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We’ve all had those days when you wake up and realize that your hair feels like straw. Maybe you’ve recently changed hair colors, or you’ve been flat-ironing your hair a lot. In any case, all of the moisture in the world doesn’t seem to help, and you relinquish yourself to a life of frizzy, broken hair.

If that sounds familiar, I have good news for you: there’s one easy-to-find ingredient that will regenerate your hair strands and bring them back to good health. The secret? Protein. All hair strands are made of protein, but they can be made fragile by any number of common processes, like dying, straightening or over-manipulating. It only makes sense that a boost of extra protein would smooth and strengthen your hair. 

However, not all protein is the same. Use these tips to make the most of this vital ingredient.

Skip kitchen DIY recipes

DIY beauty recipes are, normally, a wonderful go-to for the farm girl on a budget. However, DIY protein masks usually use ingredients like eggs or yogurt. These foods do contain protein, but the protein molecules are far too large to actually penetrate your hair. 

Instead, you want to use hydrolyzed protein, which has been broken into smaller particles that are able to easily penetrate the hair shaft.

Look at the first 5 ingredients

The easiest way to incorporate this ingredient into your routine is to look for it in conditioners, shampoos, masks or styling products. A quick scan of the list of ingredients will tell you whether or not your favorite product has protein in it, but browse carefully — if the protein is toward the bottom of the list, that means that it doesn’t contain enough to have a significant effect on your hair. If you want a real boost, look for products that contain protein within the first five ingredients on the list.

Use with caution

Not all protein treatments have the same amount of protein. Some mask treatments, like Aphogee, provide intense restoration while others have more subtle benefits. While it may be tempting to go for the intense option every time, those products can actually harm your hair if you use them too often. Too much protein is just as harmful as too little!

For best results, a treatment like Aphogee should be used only once every few weeks. In between, you can use more gentle protein treatments until you see your hair returning to shiny, healthy, happy locks.

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Not All in the Mind: 5 Physical Causes of Anxiety

Anxiety has become one of the most common long-term health problems and can have a devastating impact on work, relationships and family life. While anxiety is usually treated as a psychological problem, there can sometimes be a physical cause. Treating the physical problem will usually eliminate or reduce the symptoms of anxiety.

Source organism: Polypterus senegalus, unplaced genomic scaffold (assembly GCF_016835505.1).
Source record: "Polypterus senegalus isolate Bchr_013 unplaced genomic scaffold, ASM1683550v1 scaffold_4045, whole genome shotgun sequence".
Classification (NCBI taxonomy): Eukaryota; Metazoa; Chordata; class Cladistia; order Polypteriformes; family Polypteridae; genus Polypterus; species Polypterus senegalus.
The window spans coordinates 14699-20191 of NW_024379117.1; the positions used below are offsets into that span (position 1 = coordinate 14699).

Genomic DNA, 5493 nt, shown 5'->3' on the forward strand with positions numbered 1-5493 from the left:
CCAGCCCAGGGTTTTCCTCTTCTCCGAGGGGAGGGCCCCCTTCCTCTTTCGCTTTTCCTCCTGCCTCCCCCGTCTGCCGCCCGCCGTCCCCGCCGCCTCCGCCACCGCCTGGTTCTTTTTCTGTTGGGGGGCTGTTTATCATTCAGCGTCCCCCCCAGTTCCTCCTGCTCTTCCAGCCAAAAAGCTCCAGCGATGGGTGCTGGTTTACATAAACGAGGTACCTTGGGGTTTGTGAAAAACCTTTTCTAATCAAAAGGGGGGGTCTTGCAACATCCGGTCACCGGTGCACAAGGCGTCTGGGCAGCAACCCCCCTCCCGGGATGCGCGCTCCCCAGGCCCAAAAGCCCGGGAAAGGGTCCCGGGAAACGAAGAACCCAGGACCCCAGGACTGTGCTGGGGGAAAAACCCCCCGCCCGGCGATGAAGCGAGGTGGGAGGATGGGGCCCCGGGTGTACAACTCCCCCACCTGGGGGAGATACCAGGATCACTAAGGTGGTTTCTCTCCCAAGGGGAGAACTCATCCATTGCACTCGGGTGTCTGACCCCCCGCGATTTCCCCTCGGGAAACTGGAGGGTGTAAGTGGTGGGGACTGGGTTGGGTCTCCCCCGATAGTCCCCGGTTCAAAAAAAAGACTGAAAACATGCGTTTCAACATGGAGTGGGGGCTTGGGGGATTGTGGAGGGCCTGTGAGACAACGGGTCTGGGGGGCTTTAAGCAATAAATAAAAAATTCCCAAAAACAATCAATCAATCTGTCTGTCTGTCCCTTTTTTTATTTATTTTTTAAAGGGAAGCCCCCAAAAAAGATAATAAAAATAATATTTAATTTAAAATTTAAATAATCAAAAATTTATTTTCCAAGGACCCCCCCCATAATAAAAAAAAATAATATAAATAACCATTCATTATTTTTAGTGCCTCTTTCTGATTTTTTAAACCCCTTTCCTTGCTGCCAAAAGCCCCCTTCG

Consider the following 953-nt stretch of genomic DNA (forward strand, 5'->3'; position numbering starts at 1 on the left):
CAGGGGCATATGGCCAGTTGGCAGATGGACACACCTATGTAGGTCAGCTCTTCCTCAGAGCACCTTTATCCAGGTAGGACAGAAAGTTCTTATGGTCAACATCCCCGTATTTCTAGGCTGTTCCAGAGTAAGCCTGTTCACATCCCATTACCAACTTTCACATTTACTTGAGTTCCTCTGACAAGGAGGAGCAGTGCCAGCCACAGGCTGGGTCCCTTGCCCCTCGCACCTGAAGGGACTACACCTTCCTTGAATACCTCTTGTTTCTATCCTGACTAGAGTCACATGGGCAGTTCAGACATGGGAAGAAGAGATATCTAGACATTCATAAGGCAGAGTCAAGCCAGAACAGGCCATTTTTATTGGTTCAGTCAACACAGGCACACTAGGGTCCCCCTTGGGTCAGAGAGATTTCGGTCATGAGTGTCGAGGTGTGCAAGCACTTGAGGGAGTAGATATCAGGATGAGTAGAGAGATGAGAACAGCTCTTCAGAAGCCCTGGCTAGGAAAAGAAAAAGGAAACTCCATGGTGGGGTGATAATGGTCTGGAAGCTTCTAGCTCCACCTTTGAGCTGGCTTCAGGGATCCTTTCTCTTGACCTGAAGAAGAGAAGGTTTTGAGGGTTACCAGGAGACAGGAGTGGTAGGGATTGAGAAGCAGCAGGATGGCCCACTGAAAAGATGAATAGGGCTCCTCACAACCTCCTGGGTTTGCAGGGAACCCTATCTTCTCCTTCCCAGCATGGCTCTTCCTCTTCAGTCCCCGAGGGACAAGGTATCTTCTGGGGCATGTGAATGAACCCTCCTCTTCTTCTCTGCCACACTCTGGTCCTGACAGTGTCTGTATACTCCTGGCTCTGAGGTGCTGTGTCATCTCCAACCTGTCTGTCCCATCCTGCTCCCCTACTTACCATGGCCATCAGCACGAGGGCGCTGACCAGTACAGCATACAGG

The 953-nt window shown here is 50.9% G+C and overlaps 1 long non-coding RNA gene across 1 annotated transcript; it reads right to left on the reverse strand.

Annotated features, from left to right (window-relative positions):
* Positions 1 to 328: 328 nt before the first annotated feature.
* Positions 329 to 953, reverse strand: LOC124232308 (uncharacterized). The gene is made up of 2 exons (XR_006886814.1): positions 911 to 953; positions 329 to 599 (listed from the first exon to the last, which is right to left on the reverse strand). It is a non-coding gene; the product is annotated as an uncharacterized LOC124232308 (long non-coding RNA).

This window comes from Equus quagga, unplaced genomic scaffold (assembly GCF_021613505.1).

Hormones

Hormones are responsible for many important functions in the body, including mood control. An imbalance of hormones can cause physical and mental health problems, including anxiety, mood swings, nausea and fluid retention. The menstrual cycle, puberty and menopause are all responsible for major shifts in the balance of hormones. Some health conditions, such as thyroid dysfunction, polycystic ovary syndrome (PCOS) and chronic stress, can also affect hormone production.

Gas

Excess gas in the digestive tract is a common physical cause of anxiety, as trapped gas can affect the way you breathe. Gas in the digestive tract can also make it painful or difficult to take a full breath, leading to short or shallow breaths. Shallow breathing leads to hyperventilation, a well-known cause of anxiety. Excess or trapped gas can also be extremely painful and sometimes mimics the symptoms of a heart attack, causing further anxiety.

Food Intolerance

Food intolerances can cause a wide range of symptoms that many people do not connect to the food they are eating. Anxiety, depression, headaches, digestive disorders, skin conditions and aching joints can all be the result of food intolerances. Currently, there are no reliable tests to diagnose most food intolerances, but keeping a diary of symptoms and the food you have eaten will enable you to identify patterns.

Nutrient Deficiencies

Low levels of some nutrients can cause anxiety-like symptoms, such as shortness of breath, dizziness and mood swings. Iron deficiency is common in women and can cause fatigue, dizziness and anxiety. Low levels of B vitamins and magnesium can make it difficult to relax, leading to increased anxiety, mood swings and muscle tension.

Gastroesophageal Reflux Disease

Gastroesophageal reflux disease (GERD) is a common digestive disorder that causes chronic heartburn, acid indigestion, nausea and sometimes abnormal food regurgitation. Chronic digestive problems affect the way you breathe, as it can feel uncomfortable taking a deep or long breath. This often leads to shallow breathing, which triggers anxiety. Unfortunately, anxiety can also make the symptoms of GERD worse.

Again, anxiety is usually treated as a psychological disorder, and that is reason for knowing our own bodies and doing a bit of investigating on our own. If there are physical causes such as the above that are causing anxiety or anxiety-like symptoms, then try to determine a fix for it or inform your doctor. And get on with living a healthy and happier life.


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